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WhiteKnightTwo in flight

WhiteKnightTwo from below

World's Busiest Control Tower

Aircraft, aircraft everywhere

Aerial view

A380 cockpit

Small planes galore


Samson Switchblade

Switchblade, wings out

Switchblade wings closed

Erickson S-64F Aircrane

Elvis the firefighter

C-130 in flight

NASA pavilion

Returning to the moon

F-16 and Lancaster bomber


For a week or so every summer, Wittman Regional Airport in Oshkosh, Wisc., becomes the destination for aircraft enthusiasts. That's because it's the venue for the annual convention of the Experimental Aircraft Association. The group's name notwithstanding, the EAA AirVenture show is as much about aviation heritage as it is about cutting-edge machines. This year's event began Monday, and it runs through the weekend.

The odd-looking bird seen here is the Virgin Mothership Eve, the aircraft that will carry Virgin Galactic's SpaceShipTwo rocket aloft for a midair launch of tourists into orbit. Also known as the WhiteKnightTwo, "Eve" has a wingspan of 140 feet. The SpaceShipTwo will be mounted between the twin fuselages.

Caption by / Photo by Shu-Ling Zhou/Oshkosh Northwestern/PSG
Powered by four Pratt and Whitney PW308A engines and made almost entirely of carbon composites, Eve has a maximum altitude of 50,000 feet. Virgin Galactic says the aircraft could launch four spacecraft every day. The company unveiled Eve one year ago this week.
Caption by / Photo by EAA
Eve flies by the Wittman airport control tower. The EAA says that the Oshkosh show is hosting more than 10,000 aircraft, along with more than a half-million visitors. For a look at life in the tower during the EAA event, see's account, "Inside the World's Busiest Air Traffic Control Tower."
Caption by / Photo by EAA
Aircraft, aircraft everywhere, as far as the eye can see at Wittman airport.
Caption by / Photo by EAA
This view from above shows some of the larger aircraft at the EAA show, including the Airbus A380 jumbo jet, Virgin's Eve, a U.S. Air Force C-130 (center), and an orange Erickson air-crane helicopter (behind the C-130).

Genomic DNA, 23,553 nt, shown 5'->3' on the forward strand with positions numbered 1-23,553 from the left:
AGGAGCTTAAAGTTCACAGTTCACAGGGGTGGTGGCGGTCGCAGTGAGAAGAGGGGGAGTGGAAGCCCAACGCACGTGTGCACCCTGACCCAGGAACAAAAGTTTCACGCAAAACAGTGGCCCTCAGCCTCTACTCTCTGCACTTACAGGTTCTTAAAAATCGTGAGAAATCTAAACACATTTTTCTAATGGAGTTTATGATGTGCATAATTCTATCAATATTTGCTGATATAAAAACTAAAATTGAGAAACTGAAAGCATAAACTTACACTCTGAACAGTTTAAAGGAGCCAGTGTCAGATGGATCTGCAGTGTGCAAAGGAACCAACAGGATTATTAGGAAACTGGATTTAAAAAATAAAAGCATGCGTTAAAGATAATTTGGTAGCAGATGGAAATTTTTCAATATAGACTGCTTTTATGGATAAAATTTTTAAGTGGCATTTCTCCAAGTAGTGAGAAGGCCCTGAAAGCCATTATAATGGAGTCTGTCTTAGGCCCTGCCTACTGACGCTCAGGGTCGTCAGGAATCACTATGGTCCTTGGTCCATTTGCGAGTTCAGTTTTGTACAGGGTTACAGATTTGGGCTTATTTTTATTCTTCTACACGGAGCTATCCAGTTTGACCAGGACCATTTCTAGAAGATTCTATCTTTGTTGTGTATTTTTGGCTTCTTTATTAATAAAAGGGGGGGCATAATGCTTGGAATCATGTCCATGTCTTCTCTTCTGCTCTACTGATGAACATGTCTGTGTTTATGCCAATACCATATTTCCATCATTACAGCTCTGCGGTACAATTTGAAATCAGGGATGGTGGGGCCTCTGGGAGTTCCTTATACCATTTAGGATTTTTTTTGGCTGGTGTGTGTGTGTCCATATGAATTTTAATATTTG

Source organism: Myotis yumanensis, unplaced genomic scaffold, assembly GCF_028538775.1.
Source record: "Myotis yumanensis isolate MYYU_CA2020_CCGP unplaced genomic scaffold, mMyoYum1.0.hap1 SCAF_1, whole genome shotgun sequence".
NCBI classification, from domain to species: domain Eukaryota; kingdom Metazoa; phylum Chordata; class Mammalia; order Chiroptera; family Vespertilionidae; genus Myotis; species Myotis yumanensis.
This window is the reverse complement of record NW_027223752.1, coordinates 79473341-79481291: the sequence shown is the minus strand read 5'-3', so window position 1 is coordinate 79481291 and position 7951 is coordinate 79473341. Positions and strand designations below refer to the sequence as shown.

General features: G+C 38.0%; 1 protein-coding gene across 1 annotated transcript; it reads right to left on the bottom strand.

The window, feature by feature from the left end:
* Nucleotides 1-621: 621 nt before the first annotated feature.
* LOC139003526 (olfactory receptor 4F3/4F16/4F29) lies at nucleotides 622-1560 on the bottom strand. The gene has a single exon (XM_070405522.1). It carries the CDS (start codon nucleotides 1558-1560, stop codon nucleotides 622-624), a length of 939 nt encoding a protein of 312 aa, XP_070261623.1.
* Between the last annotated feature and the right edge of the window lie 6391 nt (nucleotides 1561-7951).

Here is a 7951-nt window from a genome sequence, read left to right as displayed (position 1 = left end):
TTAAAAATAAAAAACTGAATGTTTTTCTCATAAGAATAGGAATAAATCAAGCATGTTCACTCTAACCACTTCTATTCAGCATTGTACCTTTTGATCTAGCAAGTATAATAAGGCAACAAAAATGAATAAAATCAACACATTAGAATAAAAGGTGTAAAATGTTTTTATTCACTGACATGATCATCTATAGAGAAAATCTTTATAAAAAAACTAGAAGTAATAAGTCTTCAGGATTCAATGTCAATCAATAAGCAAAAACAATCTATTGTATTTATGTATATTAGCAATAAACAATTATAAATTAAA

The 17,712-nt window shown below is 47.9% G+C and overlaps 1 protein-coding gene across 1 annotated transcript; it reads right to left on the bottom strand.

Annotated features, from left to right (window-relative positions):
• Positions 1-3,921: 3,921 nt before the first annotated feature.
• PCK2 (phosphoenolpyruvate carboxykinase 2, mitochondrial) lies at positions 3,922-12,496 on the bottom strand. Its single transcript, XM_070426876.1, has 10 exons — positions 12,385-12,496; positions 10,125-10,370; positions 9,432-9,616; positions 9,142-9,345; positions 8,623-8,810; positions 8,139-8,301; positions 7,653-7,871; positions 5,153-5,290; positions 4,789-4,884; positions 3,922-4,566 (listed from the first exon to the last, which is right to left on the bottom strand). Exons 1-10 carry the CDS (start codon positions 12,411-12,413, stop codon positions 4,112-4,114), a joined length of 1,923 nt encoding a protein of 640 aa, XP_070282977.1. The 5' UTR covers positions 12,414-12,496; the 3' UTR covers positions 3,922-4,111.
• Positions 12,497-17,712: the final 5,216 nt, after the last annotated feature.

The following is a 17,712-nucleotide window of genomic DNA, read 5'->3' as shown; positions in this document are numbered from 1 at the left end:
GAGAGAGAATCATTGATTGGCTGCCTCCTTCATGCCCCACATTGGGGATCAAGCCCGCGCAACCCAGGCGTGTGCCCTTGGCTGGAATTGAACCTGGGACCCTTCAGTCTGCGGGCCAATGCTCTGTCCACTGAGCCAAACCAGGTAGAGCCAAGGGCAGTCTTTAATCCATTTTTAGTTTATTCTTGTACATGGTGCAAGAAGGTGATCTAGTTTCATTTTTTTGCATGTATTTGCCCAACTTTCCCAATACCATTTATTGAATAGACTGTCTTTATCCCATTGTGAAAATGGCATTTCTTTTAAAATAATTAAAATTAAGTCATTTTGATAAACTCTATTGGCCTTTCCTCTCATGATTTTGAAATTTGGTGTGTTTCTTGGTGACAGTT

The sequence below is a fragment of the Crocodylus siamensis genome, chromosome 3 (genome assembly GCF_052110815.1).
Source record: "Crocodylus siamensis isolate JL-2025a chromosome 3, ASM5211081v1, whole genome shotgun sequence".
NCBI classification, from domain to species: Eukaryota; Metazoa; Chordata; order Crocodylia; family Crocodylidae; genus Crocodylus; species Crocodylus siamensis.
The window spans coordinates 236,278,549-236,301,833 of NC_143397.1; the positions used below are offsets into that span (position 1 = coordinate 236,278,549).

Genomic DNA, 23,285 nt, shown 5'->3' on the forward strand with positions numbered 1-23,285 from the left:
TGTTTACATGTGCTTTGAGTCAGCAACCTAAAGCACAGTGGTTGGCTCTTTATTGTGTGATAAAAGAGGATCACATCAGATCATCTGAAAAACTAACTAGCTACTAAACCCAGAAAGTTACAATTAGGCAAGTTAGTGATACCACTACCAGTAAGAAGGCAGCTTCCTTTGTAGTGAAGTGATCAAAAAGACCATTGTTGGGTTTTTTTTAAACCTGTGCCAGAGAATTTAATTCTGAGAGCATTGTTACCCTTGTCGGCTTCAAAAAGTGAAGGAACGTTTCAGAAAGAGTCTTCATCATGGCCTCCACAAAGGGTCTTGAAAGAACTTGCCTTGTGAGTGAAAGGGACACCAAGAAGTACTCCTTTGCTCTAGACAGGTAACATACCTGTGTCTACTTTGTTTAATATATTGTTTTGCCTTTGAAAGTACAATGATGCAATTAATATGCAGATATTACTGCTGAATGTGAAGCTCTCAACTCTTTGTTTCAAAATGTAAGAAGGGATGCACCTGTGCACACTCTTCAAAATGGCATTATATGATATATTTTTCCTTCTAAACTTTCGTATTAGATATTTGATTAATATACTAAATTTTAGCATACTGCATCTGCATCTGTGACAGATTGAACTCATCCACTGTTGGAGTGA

Caption by / Photo by EAA
In the foreground: the cockpit of the Airbus A380. Through the cockpit windows: the Oshkosh crowd.
Caption by / Photo by EAA
Where the A380 can carry more than 500 passengers, lots of the aircraft at Oshkosh this week are more of the one- to two-person variety.
Caption by / Photo by NASA/Kathy Barnstorff
The Terrafugia Transition falls squarely into the experimental category. While the folks at Terrafugia, including CEO Carl Dietrich (in cockpit), refer to the Transition as a "roadable aircraft," the catchier description would be flying car. The Transition made its maiden flight in March in proof-of-concept form; the first delivery to a customer is expected in 2011.
Caption by / Photo by Mark Hoffman/Milwaukee Journal Sentinel/MCT
Samson Motorworks is at this week's EAA show to drum up interest in its Switchblade, a three-wheeled "flying motorcycle," seen here in a tabletop model and a larger cutaway construction.
Caption by / Photo by Mark Hoffman/Milwaukee Journal Sentinel/MCT
According to the preliminary specifications from Samson, the Switchblade will be about 15 feet long and 5 feet wide and tall. The roughly 1,400-pound vehicle will go 90 mph on the ground (at 60 miles per gallon) and 134 mph in the air (22 mpg), on regular unleaded, the company says.
Caption by / Photo by Samson Motorworks
For travel on the ground, the vehicle's main wings will fold forward under the fuselage, switchblade-style, and will be "protected from road grunge and rock dings by a clamshell case and a structural keel that takes impacts," Samson says. The Switchblade is designed to seat two people side by side and also to offer "room for golf clubs."
Caption by / Photo by Samson Motorworks
The Erickson S-64F Air-Crane heli-tanker isn't nearly as sleek as the Switchblade or as oddly elegant as Virgin's Eve, but it's a design that's been flying for years. And with a nickname like Elvis, it's always up for an airshow performance...
Caption by / Photo by EAA
Here, Elvis the heavy-duty, twin-engine heli-tanker shows off its firefighting skills for the Oshkosh crowd.
Caption by / Photo by EAA
Not to be outdone, a C-130 from the U.S. Air Force Reserve Command unleashes about 3,000 gallons of water.
Caption by / Photo by U.S. Air Force photo by Capt. Jeff Schoen
The entry to NASA's pavilion at the EAA AirVenture show features inflatable mockups of the space agency's Orion crew capsule (left) and lunar habitat concept.
Caption by / Photo by NASA/Kathy Barnstorff
Earlier this month, NASA marked the 40th anniversary of the first moon landing. The space agency is still on a barnstorming tour to celebrate the lunar-focused Apollo mission--and to tout its efforts to get back to the moon, and beyond.
Caption by / Photo by NASA/Kathy Barnstorff
The old and the new: A World War II-era Canadian Lancaster bomber looms over a U.S. Air Force F-16 Fighting Falcon.
Caption by / Photo by NASA/Kathy Barnstorff
A sextet of World War II-era "warbirds" flies in formation above the Oshkosh airport.
Caption by / Photo by Shu-Ling Zhou/Oshkosh Northwestern/PSG
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